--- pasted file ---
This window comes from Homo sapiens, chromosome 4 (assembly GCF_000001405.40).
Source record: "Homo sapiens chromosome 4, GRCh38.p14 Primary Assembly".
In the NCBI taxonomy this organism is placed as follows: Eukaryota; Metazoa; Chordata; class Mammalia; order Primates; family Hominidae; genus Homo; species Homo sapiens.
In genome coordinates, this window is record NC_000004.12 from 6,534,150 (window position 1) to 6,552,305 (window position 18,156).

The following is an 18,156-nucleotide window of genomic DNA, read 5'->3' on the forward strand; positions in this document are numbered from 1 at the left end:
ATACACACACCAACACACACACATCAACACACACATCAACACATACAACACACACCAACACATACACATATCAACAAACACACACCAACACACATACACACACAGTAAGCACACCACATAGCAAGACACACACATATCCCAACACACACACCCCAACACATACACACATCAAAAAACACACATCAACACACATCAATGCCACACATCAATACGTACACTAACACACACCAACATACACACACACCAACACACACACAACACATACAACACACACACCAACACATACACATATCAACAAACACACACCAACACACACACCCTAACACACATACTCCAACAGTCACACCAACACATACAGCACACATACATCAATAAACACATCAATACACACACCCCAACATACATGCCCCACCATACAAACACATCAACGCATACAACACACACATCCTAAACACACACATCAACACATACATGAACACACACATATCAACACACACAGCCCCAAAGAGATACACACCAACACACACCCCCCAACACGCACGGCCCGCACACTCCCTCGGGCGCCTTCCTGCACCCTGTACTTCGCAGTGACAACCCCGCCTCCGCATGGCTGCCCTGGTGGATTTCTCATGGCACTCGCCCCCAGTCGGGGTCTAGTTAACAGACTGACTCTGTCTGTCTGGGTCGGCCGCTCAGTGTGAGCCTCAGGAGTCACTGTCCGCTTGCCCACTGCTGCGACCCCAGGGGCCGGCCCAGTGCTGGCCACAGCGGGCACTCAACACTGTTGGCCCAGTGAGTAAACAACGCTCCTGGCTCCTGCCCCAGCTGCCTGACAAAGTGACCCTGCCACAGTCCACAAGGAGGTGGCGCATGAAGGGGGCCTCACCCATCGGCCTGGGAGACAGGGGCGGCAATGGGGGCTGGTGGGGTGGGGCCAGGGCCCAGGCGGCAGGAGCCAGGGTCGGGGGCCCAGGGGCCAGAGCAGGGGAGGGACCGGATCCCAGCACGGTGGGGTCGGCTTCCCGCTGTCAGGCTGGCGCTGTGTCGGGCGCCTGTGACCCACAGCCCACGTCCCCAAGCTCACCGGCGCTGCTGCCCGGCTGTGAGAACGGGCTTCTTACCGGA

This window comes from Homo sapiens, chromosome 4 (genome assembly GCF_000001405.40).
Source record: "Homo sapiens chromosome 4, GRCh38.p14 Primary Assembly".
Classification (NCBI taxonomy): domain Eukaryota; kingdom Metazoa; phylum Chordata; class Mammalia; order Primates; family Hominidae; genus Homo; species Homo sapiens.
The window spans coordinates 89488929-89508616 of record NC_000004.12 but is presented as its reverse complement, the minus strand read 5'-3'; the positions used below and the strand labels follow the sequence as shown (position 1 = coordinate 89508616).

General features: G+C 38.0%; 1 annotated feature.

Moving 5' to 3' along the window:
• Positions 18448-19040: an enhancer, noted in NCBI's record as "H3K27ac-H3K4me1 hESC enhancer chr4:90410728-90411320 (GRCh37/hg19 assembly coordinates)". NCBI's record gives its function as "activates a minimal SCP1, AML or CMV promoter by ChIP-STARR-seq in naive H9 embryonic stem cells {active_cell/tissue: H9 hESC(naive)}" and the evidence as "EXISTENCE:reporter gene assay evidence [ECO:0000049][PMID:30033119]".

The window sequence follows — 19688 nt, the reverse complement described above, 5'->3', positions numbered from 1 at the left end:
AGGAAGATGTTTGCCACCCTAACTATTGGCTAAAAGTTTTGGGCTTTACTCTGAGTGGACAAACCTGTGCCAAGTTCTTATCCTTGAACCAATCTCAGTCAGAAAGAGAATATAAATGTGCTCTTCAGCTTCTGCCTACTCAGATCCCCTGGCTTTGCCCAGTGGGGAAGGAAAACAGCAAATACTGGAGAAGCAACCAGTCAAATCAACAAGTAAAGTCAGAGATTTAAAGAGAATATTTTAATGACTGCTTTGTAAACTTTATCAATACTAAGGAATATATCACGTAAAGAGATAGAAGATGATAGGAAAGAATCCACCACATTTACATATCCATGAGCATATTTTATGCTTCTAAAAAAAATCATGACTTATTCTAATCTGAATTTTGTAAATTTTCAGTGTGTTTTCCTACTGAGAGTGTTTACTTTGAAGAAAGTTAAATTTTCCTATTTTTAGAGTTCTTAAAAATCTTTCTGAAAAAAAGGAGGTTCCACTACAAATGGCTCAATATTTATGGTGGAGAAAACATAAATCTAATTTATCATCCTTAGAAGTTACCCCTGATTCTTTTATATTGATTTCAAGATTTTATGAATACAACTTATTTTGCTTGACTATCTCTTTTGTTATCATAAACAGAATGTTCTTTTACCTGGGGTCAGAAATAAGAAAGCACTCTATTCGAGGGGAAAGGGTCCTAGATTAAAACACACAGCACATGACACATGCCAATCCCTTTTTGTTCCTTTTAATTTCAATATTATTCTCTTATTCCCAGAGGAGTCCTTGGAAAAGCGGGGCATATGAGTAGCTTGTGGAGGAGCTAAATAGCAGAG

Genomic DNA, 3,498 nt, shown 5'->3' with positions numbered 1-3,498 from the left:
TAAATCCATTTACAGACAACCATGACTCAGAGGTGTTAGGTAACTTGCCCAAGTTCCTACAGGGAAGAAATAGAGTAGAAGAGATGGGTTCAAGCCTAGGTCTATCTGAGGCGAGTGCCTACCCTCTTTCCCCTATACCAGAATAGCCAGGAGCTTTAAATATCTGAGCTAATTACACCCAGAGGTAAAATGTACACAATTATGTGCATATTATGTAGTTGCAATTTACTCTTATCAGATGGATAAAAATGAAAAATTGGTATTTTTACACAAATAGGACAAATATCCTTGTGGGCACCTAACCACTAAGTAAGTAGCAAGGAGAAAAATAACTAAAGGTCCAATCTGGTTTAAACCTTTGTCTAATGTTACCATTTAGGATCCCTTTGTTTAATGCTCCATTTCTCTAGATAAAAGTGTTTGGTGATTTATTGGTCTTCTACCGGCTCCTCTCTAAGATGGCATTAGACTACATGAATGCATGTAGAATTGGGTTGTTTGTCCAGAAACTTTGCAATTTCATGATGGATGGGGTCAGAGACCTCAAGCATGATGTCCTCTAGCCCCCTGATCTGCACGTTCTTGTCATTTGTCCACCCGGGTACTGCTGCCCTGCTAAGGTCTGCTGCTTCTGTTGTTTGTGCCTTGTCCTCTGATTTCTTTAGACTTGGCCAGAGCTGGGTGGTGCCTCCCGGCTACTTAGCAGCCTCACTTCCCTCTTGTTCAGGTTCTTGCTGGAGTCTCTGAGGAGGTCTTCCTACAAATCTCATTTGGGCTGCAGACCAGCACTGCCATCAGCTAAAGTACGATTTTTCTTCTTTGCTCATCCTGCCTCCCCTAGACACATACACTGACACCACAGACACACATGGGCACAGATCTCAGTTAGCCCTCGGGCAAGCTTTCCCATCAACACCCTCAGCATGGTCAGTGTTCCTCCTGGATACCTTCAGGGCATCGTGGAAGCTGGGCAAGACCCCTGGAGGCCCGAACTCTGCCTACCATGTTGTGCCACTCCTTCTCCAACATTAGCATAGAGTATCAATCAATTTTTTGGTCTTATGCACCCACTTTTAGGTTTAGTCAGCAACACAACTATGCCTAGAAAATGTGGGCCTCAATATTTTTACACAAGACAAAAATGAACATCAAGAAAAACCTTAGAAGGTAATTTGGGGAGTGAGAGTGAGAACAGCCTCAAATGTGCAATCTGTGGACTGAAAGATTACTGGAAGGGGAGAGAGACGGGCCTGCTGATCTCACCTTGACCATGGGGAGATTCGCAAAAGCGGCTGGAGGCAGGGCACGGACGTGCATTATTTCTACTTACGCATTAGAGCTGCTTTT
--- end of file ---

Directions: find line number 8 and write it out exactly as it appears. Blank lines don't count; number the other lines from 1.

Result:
Source record: "Homo sapiens chromosome 4, GRCh38.p14 Primary Assembly".